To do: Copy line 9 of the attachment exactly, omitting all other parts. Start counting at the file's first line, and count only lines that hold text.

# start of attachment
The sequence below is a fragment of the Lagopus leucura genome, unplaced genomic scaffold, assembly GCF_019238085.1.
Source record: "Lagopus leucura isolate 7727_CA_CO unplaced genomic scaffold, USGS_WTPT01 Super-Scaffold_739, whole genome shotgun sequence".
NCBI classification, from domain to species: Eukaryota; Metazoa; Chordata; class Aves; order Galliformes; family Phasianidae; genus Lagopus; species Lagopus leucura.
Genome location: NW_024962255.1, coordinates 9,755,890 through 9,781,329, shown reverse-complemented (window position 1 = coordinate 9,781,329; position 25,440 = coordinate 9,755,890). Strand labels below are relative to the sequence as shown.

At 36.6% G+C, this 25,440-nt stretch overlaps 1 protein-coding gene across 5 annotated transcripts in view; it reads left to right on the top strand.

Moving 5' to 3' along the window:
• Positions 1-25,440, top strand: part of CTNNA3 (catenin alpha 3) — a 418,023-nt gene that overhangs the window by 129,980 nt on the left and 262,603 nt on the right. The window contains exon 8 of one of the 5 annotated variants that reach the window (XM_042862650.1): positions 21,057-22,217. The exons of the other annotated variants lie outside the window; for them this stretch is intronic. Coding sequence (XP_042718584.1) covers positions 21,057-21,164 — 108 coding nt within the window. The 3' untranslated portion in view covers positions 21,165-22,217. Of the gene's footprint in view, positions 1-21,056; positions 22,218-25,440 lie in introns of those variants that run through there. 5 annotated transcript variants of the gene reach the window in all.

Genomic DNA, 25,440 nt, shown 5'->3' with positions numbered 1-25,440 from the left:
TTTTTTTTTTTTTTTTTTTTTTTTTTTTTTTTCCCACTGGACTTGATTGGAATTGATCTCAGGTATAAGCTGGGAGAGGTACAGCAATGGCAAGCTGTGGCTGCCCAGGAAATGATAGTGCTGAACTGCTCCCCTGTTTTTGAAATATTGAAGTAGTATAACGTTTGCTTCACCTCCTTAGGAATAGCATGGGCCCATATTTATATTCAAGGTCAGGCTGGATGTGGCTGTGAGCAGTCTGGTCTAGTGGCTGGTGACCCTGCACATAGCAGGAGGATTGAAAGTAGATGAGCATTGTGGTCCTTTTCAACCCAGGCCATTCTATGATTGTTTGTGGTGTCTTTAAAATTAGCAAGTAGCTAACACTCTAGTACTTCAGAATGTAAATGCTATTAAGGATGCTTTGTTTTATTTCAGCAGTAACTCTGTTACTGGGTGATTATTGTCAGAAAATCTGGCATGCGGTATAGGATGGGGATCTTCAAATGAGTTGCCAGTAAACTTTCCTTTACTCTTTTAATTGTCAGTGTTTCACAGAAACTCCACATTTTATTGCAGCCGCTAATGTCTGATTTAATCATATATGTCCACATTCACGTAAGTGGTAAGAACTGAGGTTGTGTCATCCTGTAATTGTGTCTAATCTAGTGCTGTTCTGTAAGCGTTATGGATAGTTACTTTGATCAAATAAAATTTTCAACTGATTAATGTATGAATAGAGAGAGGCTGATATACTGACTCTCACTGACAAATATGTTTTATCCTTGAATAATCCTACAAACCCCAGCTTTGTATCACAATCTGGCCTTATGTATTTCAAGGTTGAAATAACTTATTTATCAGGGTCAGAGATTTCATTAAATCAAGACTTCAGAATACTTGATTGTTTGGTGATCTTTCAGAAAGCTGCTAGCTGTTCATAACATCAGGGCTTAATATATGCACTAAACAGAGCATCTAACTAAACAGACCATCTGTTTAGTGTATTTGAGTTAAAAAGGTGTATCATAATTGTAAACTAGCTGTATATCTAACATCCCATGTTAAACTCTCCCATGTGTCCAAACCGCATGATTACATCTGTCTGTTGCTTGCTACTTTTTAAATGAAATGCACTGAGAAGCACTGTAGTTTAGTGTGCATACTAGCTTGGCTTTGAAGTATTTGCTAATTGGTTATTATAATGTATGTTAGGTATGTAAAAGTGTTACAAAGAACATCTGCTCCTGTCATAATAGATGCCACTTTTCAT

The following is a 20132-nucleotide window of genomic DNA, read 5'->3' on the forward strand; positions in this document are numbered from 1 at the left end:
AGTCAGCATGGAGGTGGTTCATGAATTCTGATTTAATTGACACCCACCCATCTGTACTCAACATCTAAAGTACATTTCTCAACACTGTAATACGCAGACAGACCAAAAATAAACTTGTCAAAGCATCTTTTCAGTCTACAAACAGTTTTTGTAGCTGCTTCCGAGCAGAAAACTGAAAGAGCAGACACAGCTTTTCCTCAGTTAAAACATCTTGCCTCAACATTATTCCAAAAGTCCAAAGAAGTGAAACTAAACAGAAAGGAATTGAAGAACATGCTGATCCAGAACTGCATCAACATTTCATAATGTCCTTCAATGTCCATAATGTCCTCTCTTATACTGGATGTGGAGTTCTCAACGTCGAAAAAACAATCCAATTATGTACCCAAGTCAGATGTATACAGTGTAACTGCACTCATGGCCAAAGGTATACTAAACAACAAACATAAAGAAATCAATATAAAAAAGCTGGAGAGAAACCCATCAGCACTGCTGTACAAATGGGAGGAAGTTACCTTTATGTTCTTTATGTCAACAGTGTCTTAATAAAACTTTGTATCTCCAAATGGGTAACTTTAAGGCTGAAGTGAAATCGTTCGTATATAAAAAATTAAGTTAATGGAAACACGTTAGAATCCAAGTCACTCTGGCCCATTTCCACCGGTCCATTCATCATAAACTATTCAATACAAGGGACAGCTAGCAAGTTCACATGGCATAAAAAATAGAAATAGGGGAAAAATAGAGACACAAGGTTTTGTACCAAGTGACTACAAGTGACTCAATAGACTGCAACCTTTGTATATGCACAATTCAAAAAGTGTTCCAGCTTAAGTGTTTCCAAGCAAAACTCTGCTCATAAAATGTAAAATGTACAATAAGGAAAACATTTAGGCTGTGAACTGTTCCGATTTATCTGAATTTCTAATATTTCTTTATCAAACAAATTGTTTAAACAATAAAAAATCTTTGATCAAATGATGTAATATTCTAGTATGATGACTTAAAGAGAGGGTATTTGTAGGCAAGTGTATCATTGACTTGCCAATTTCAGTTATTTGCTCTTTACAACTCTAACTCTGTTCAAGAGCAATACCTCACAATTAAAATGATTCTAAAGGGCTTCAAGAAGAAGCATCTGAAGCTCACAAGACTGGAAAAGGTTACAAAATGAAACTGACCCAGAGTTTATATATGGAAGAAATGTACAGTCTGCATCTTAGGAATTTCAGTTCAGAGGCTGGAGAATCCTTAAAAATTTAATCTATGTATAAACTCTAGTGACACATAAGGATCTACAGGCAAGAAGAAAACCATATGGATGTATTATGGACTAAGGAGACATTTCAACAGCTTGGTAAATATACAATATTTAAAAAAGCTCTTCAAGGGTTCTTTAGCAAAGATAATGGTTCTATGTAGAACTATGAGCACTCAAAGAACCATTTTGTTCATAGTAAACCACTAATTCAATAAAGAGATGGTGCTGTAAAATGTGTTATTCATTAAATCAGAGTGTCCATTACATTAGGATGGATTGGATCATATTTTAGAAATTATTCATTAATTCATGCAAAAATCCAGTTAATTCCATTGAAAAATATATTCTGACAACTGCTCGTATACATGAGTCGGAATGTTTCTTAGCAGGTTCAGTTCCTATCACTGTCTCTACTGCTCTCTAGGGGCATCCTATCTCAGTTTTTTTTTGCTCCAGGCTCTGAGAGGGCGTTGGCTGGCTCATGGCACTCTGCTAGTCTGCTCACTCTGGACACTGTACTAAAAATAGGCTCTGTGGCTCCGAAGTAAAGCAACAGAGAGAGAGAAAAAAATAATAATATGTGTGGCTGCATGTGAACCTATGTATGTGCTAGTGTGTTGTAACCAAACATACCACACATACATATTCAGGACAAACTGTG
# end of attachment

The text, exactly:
TTTTTTTTTTTTTTTTTTTTTTTTTTTTTTTTCCCACTGGACTTGATTGGAATTGATCTCAGGTATAAGCTGGGAGAGGTACAGCAATGGCAAGCTGTGGCTGCCCAGGAAATGATAGTGCTGAACTGCTCCCCTGTTTTTGAAATATTGAAGTAGTATAACGTTTGCTTCACCTCCTTAGGAATAGCATGGGCCCATATTTATATTCAAGGTCAGGCTGGATGTGGCTGTGAGCAGTCTGGTCTAGTGGCTGGTGACCCTGCACATAGCAGGAGGATTGAAAGTAGATGAGCATTGTGGTCCTTTTCAACCCAGGCCATTCTATGATTGTTTGTGGTGTCTTTAAAATTAGCAAGTAGCTAACACTCTAGTACTTCAGAATGTAAATGCTATTAAGGATGCTTTGTTTTATTTCAGCAGTAACTCTGTTACTGGGTGATTATTGTCAGAAAATCTGGCATGCGGTATAGGATGGGGATCTTCAAATGAGTTGCCAGTAAACTTTCCTTTACTCTTTTAATTGTCAGTGTTTCACAGAAACTCCACATTTTATTGCAGCCGCTAATGTCTGATTTAATCATATATGTCCACATTCACGTAAGTGGTAAGAACTGAGGTTGTGTCATCCTGTAATTGTGTCTAATCTAGTGCTGTTCTGTAAGCGTTATGGATAGTTACTTTGATCAAATAAAATTTTCAACTGATTAATGTATGAATAGAGAGAGGCTGATATACTGACTCTCACTGACAAATATGTTTTATCCTTGAATAATCCTACAAACCCCAGCTTTGTATCACAATCTGGCCTTATGTATTTCAAGGTTGAAATAACTTATTTATCAGGGTCAGAGATTTCATTAAATCAAGACTTCAGAATACTTGATTGTTTGGTGATCTTTCAGAAAGCTGCTAGCTGTTCATAACATCAGGGCTTAATATATGCACTAAACAGAGCATCTAACTAAACAGACCATCTGTTTAGTGTATTTGAGTTAAAAAGGTGTATCATAATTGTAAACTAGCTGTATATCTAACATCCCATGTTAAACTCTCCCATGTGTCCAAACCGCATGATTACATCTGTCTGTTGCTTGCTACTTTTTAAATGAAATGCACTGAGAAGCACTGTAGTTTAGTGTGCATACTAGCTTGGCTTTGAAGTATTTGCTAATTGGTTATTATAATGTATGTTAGGTATGTAAAAGTGTTACAAAGAACATCTGCTCCTGTCATAATAGATGCCACTTTTCAT